Microsoft (MSFT) has received critical acclaim for its Xbox Kinect motion control, as my BNET colleague Damon Brown has noted. A camera watches players' movements and directs game activity accordingly. Very cool -- and it may be destined for broader use than gaming consoles, according to a patent application made public today.
Patent application 20100199228 is titled Gesture Keyboarding and covers using a camera to capture a pose or pre-defined gesture and then interpreting the physical movement as commands.
Seems like a patent for Microsoft Kinect, clearly. However, as the patent makes clear in the background section, this isn't restricted to a gaming console:
Many computing applications such as computer games, multimedia applications, office applications or the like use controls to allow users to manipulate game characters or other aspects of an application. Typically such controls are input using, for example, controllers, remotes, keyboards, mice, or the like. Unfortunately, such controls can be difficult to learn, thus creating a barrier between a user and such games and applications. Furthermore, such controls may be different than actual game actions or other application actions for which the controls are used. For example, a game control that causes a game character to swing a baseball bat may not correspond to an actual motion of swinging the baseball bat.Now remove the game references and think about Apple (AAPL) iOS. It's all gesture based computing, only with a touch screen detecting the movement. In addition, a touch screen can do little with a static pose -- whether of an entire body or a hand.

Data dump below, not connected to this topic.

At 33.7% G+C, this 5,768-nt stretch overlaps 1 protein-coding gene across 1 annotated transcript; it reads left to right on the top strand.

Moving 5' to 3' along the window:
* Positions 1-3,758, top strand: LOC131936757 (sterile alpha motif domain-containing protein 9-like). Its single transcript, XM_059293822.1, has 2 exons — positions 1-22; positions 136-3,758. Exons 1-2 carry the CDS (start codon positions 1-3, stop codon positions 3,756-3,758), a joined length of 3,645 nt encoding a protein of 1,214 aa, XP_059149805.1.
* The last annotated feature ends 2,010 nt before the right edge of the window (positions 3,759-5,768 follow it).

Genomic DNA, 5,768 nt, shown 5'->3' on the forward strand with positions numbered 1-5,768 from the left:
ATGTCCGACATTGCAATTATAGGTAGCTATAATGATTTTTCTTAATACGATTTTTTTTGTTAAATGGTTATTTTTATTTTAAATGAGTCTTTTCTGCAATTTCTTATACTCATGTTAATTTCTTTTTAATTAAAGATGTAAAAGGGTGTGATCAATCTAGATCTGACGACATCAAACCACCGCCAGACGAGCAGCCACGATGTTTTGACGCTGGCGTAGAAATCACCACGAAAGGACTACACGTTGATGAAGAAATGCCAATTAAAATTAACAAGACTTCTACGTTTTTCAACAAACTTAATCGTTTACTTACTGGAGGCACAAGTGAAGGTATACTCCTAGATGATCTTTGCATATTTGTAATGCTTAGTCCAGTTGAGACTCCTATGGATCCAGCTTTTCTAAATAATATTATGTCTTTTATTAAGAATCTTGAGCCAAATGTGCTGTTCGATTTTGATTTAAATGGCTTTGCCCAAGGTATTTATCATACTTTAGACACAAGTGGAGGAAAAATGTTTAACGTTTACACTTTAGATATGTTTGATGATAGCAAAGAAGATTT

What if you took a tablet or smartphone with a front-facing camera and added this type of gesture? Instead of streaking fingerprints over a screen, you could have the camera observing gestures and behaving appropriately. No need to limit the interface to games. You could have ebooks flip pages, a word processor save writing, a spreadsheet auto-calculate the sum of a column of figures, an email program browse through folders for an attachment, or a video player pause its operation.
It could be a major innovation in user interfaces -- not touch, not voice, not handwriting, not mouse, not keyboard. Combine it with Microsoft's patent on a device that could learn a user's gestures, and you get a powerful new approach to computing.
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